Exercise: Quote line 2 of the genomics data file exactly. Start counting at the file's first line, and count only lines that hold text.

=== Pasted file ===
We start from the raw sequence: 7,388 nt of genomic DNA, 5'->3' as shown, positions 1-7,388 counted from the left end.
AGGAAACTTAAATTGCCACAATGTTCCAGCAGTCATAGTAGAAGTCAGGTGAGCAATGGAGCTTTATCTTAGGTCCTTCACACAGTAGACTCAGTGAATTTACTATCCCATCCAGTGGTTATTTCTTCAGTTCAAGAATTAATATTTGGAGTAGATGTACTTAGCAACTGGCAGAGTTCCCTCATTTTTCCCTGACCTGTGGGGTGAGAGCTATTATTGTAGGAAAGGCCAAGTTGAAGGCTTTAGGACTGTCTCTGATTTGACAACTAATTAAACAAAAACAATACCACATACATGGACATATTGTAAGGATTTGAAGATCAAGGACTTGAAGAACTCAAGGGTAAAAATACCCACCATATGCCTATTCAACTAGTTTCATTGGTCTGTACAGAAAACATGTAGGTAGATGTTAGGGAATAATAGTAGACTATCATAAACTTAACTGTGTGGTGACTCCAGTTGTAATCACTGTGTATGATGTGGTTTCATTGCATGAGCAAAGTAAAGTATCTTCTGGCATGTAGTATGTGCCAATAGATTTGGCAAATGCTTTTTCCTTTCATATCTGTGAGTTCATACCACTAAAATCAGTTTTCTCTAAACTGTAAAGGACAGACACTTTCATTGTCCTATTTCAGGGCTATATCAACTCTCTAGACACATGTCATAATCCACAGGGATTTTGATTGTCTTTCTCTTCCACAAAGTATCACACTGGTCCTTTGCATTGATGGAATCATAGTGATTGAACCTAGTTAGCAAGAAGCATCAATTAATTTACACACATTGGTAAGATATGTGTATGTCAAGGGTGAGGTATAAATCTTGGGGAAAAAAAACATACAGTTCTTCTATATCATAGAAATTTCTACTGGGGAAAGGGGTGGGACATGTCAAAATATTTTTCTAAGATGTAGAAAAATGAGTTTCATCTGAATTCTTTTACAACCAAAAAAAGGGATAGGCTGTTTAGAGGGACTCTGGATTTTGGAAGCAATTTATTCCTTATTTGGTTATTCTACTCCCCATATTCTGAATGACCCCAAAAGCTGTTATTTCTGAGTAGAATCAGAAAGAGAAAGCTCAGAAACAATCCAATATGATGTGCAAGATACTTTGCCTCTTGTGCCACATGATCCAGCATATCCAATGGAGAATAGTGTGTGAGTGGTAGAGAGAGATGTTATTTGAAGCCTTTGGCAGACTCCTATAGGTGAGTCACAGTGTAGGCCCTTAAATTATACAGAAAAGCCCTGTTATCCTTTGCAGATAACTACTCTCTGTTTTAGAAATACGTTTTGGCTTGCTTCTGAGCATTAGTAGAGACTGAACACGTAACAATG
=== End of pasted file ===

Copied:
AGGAAACTTAAATTGCCACAATGTTCCAGCAGTCATAGTAGAAGTCAGGTGAGCAATGGAGCTTTATCTTAGGTCCTTCACACAGTAGACTCAGTGAATTTACTATCCCATCCAGTGGTTATTTCTTCAGTTCAAGAATTAATATTTGGAGTAGATGTACTTAGCAACTGGCAGAGTTCCCTCATTTTTCCCTGACCTGTGGGGTGAGAGCTATTATTGTAGGAAAGGCCAAGTTGAAGGCTTTAGGACTGTCTCTGATTTGACAACTAATTAAACAAAAACAATACCACATACATGGACATATTGTAAGGATTTGAAGATCAAGGACTTGAAGAACTCAAGGGTAAAAATACCCACCATATGCCTATTCAACTAGTTTCATTGGTCTGTACAGAAAACATGTAGGTAGATGTTAGGGAATAATAGTAGACTATCATAAACTTAACTGTGTGGTGACTCCAGTTGTAATCACTGTGTATGATGTGGTTTCATTGCATGAGCAAAGTAAAGTATCTTCTGGCATGTAGTATGTGCCAATAGATTTGGCAAATGCTTTTTCCTTTCATATCTGTGAGTTCATACCACTAAAATCAGTTTTCTCTAAACTGTAAAGGACAGACACTTTCATTGTCCTATTTCAGGGCTATATCAACTCTCTAGACACATGTCATAATCCACAGGGATTTTGATTGTCTTTCTCTTCCACAAAGTATCACACTGGTCCTTTGCATTGATGGAATCATAGTGATTGAACCTAGTTAGCAAGAAGCATCAATTAATTTACACACATTGGTAAGATATGTGTATGTCAAGGGTGAGGTATAAATCTTGGGGAAAAAAAACATACAGTTCTTCTATATCATAGAAATTTCTACTGGGGAAAGGGGTGGGACATGTCAAAATATTTTTCTAAGATGTAGAAAAATGAGTTTCATCTGAATTCTTTTACAACCAAAAAAAGGGATAGGCTGTTTAGAGGGACTCTGGATTTTGGAAGCAATTTATTCCTTATTTGGTTATTCTACTCCCCATATTCTGAATGACCCCAAAAGCTGTTATTTCTGAGTAGAATCAGAAAGAGAAAGCTCAGAAACAATCCAATATGATGTGCAAGATACTTTGCCTCTTGTGCCACATGATCCAGCATATCCAATGGAGAATAGTGTGTGAGTGGTAGAGAGAGATGTTATTTGAAGCCTTTGGCAGACTCCTATAGGTGAGTCACAGTGTAGGCCCTTAAATTATACAGAAAAGCCCTGTTATCCTTTGCAGATAACTACTCTCTGTTTTAGAAATACGTTTTGGCTTGCTTCTGAGCATTAGTAGAGACTGAACACGTAACAATG